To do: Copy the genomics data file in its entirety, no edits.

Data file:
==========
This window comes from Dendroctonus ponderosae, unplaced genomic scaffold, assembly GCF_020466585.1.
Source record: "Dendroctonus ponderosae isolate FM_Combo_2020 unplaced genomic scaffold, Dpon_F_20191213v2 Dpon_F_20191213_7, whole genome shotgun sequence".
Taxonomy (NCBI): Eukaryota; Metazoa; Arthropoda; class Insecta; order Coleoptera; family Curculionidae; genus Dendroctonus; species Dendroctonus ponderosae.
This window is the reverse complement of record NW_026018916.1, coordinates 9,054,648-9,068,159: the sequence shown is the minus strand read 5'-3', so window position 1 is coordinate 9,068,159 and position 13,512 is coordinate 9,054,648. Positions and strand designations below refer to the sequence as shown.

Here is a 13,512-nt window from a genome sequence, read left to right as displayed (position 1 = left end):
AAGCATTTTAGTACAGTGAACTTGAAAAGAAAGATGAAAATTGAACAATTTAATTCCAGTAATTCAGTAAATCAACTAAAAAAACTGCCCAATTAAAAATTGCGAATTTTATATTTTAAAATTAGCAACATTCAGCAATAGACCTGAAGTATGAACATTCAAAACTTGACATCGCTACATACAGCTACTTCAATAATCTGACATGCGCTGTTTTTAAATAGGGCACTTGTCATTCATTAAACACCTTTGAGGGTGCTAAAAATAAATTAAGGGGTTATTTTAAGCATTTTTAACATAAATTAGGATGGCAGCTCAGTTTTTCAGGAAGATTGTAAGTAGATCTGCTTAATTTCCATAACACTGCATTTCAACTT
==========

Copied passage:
This window comes from Dendroctonus ponderosae, unplaced genomic scaffold, assembly GCF_020466585.1.
Source record: "Dendroctonus ponderosae isolate FM_Combo_2020 unplaced genomic scaffold, Dpon_F_20191213v2 Dpon_F_20191213_7, whole genome shotgun sequence".
Taxonomy (NCBI): Eukaryota; Metazoa; Arthropoda; class Insecta; order Coleoptera; family Curculionidae; genus Dendroctonus; species Dendroctonus ponderosae.
This window is the reverse complement of record NW_026018916.1, coordinates 9,054,648-9,068,159: the sequence shown is the minus strand read 5'-3', so window position 1 is coordinate 9,068,159 and position 13,512 is coordinate 9,054,648. Positions and strand designations below refer to the sequence as shown.

Here is a 13,512-nt window from a genome sequence, read left to right as displayed (position 1 = left end):
AAGCATTTTAGTACAGTGAACTTGAAAAGAAAGATGAAAATTGAACAATTTAATTCCAGTAATTCAGTAAATCAACTAAAAAAACTGCCCAATTAAAAATTGCGAATTTTATATTTTAAAATTAGCAACATTCAGCAATAGACCTGAAGTATGAACATTCAAAACTTGACATCGCTACATACAGCTACTTCAATAATCTGACATGCGCTGTTTTTAAATAGGGCACTTGTCATTCATTAAACACCTTTGAGGGTGCTAAAAATAAATTAAGGGGTTATTTTAAGCATTTTTAACATAAATTAGGATGGCAGCTCAGTTTTTCAGGAAGATTGTAAGTAGATCTGCTTAATTTCCATAACACTGCATTTCAACTT